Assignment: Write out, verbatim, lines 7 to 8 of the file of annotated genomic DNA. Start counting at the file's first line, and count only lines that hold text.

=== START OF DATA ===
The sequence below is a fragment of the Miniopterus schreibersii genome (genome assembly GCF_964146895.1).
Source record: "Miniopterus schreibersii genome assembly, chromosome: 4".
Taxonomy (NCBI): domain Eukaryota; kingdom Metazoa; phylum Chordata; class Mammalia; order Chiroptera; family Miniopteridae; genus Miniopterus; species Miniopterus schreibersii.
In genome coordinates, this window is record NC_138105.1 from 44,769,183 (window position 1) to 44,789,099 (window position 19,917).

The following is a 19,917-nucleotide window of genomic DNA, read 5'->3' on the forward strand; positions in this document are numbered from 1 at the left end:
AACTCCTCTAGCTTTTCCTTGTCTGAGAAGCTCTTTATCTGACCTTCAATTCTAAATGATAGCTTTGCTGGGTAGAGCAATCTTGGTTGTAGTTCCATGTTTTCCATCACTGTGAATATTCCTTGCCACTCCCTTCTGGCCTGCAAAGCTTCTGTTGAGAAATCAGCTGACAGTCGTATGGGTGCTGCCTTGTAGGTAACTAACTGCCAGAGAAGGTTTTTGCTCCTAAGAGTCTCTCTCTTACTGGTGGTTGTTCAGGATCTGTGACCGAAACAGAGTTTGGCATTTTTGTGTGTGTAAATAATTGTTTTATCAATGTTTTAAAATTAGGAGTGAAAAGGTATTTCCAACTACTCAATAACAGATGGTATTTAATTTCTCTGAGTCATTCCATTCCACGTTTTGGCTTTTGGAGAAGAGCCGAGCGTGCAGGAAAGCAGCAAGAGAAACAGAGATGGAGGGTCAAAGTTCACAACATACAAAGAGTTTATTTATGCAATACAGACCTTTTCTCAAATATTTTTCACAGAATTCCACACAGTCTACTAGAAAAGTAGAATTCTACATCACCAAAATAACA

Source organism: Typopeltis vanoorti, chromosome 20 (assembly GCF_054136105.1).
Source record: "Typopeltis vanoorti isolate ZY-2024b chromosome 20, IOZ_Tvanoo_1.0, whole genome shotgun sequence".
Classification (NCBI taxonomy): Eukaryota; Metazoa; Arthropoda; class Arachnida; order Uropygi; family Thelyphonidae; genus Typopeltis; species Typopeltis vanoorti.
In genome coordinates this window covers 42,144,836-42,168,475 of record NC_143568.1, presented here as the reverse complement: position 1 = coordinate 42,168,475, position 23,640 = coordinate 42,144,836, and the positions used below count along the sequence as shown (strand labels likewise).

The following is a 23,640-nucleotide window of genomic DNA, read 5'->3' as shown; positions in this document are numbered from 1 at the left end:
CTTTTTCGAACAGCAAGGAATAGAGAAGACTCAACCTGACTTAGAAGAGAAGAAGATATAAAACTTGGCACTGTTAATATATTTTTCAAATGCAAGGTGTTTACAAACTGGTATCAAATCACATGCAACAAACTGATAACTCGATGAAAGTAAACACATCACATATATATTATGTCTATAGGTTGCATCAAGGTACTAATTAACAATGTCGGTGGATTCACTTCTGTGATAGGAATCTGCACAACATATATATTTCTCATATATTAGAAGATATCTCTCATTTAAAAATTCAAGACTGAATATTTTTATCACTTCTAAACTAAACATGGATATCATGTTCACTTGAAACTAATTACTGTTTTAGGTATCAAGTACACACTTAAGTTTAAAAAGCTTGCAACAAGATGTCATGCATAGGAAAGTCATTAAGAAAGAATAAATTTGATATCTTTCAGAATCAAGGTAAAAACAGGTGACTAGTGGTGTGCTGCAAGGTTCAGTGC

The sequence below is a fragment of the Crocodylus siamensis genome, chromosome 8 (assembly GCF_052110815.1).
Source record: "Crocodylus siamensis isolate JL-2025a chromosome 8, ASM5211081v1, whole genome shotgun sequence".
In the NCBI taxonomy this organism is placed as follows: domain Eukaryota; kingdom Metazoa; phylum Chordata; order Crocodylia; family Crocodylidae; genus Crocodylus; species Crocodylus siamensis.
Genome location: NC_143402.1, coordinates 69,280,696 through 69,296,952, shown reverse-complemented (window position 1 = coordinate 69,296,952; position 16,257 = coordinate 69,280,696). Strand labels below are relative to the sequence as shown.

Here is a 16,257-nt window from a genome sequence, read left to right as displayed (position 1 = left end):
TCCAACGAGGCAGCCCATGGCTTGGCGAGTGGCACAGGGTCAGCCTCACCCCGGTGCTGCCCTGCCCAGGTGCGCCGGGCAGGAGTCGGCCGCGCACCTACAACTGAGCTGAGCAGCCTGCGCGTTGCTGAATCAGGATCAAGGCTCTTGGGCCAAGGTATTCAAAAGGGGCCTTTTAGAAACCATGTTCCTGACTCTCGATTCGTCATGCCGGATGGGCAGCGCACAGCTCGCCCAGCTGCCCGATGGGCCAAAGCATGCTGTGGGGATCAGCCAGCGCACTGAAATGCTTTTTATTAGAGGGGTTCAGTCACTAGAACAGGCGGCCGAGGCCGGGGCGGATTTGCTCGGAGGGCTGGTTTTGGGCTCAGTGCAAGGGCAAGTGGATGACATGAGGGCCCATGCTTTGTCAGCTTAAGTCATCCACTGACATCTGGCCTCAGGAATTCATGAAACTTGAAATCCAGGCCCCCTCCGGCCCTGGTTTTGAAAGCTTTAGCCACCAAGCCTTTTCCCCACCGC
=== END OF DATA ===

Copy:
Source organism: Typopeltis vanoorti, chromosome 20 (assembly GCF_054136105.1).
Source record: "Typopeltis vanoorti isolate ZY-2024b chromosome 20, IOZ_Tvanoo_1.0, whole genome shotgun sequence".